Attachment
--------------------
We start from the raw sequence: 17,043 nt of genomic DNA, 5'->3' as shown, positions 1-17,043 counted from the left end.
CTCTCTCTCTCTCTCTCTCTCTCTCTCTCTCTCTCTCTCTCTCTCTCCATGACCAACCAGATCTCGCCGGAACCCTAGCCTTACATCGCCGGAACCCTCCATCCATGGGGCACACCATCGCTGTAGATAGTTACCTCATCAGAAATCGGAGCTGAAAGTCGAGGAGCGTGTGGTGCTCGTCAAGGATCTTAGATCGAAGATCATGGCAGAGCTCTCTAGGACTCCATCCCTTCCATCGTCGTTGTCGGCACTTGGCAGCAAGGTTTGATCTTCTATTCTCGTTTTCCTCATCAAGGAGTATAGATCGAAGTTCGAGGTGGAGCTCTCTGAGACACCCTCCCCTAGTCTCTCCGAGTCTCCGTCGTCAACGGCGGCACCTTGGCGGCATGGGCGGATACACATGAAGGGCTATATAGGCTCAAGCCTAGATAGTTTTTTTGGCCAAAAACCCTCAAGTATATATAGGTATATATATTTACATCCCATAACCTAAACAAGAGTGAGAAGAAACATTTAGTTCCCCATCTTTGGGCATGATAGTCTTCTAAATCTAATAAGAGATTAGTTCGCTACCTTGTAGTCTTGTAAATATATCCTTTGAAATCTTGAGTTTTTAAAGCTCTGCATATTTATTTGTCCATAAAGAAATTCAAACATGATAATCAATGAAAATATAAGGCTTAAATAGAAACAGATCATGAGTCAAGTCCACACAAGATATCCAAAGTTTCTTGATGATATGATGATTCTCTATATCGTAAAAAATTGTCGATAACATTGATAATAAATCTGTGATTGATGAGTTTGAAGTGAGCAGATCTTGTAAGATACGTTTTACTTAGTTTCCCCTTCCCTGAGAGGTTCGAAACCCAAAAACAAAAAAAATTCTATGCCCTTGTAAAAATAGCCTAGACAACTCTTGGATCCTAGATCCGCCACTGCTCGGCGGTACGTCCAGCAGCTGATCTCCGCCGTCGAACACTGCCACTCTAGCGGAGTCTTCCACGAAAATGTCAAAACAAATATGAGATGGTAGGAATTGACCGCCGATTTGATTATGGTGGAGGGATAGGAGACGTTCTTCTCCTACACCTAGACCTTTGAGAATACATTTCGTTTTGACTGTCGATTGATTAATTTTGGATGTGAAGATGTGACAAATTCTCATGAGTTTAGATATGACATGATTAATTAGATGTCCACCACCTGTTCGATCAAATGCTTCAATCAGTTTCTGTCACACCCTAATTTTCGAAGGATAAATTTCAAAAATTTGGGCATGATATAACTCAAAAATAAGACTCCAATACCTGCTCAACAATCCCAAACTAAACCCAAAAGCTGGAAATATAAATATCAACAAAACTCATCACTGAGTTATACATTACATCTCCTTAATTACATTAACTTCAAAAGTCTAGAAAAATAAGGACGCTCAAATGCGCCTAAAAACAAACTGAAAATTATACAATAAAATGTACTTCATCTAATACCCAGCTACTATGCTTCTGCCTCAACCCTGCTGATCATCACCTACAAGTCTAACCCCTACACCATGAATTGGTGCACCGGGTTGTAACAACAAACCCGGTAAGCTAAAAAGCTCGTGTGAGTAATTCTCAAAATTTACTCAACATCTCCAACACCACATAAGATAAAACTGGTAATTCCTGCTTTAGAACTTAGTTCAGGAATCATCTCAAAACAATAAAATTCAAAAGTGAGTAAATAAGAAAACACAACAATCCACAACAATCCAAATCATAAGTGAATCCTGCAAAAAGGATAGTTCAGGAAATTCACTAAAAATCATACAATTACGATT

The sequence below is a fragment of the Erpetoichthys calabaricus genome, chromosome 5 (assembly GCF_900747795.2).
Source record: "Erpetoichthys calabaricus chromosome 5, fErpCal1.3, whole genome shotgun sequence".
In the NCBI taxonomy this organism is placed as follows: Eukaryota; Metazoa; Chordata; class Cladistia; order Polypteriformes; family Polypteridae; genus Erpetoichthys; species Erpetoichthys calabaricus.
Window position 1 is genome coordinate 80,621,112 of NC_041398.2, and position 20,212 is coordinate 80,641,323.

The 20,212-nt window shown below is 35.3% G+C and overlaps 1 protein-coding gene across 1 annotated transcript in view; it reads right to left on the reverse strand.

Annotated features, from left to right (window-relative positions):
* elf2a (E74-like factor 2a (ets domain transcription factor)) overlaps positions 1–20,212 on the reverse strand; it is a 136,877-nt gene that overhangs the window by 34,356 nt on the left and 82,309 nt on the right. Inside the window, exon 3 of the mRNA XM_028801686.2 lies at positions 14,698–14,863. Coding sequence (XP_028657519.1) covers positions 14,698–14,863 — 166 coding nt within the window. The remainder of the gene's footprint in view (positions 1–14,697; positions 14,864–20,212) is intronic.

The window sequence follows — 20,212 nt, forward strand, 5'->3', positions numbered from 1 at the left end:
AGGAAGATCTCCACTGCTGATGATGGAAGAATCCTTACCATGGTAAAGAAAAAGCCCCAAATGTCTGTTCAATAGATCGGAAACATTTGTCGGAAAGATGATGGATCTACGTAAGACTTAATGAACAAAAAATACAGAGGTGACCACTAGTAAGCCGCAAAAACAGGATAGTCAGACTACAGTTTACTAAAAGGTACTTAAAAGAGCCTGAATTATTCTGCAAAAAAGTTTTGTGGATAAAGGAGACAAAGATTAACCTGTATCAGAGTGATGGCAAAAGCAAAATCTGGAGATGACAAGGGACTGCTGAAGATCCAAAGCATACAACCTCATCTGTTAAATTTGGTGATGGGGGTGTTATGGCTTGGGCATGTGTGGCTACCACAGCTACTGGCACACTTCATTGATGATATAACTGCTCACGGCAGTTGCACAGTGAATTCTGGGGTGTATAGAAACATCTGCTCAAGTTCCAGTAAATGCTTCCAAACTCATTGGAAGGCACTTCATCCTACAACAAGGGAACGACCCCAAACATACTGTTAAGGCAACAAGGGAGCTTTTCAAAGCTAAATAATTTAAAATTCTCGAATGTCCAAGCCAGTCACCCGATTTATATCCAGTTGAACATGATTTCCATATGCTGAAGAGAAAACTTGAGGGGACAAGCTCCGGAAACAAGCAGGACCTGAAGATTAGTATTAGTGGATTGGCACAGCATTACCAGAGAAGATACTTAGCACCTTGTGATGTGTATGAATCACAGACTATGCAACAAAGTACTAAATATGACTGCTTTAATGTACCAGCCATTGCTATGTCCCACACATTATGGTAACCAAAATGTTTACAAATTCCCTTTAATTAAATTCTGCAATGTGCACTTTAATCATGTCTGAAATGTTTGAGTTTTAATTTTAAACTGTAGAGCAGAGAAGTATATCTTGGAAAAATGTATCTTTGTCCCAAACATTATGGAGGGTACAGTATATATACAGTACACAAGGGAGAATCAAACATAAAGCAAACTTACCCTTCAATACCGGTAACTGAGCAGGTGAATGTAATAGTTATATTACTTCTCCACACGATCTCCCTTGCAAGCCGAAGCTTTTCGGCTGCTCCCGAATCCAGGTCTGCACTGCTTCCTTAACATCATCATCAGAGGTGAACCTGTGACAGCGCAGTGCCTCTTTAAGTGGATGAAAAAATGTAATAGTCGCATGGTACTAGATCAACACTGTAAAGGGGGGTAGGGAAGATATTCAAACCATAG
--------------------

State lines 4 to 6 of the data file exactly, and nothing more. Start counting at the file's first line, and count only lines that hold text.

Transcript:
Source record: "Erpetoichthys calabaricus chromosome 5, fErpCal1.3, whole genome shotgun sequence".
In the NCBI taxonomy this organism is placed as follows: Eukaryota; Metazoa; Chordata; class Cladistia; order Polypteriformes; family Polypteridae; genus Erpetoichthys; species Erpetoichthys calabaricus.
Window position 1 is genome coordinate 80,621,112 of NC_041398.2, and position 20,212 is coordinate 80,641,323.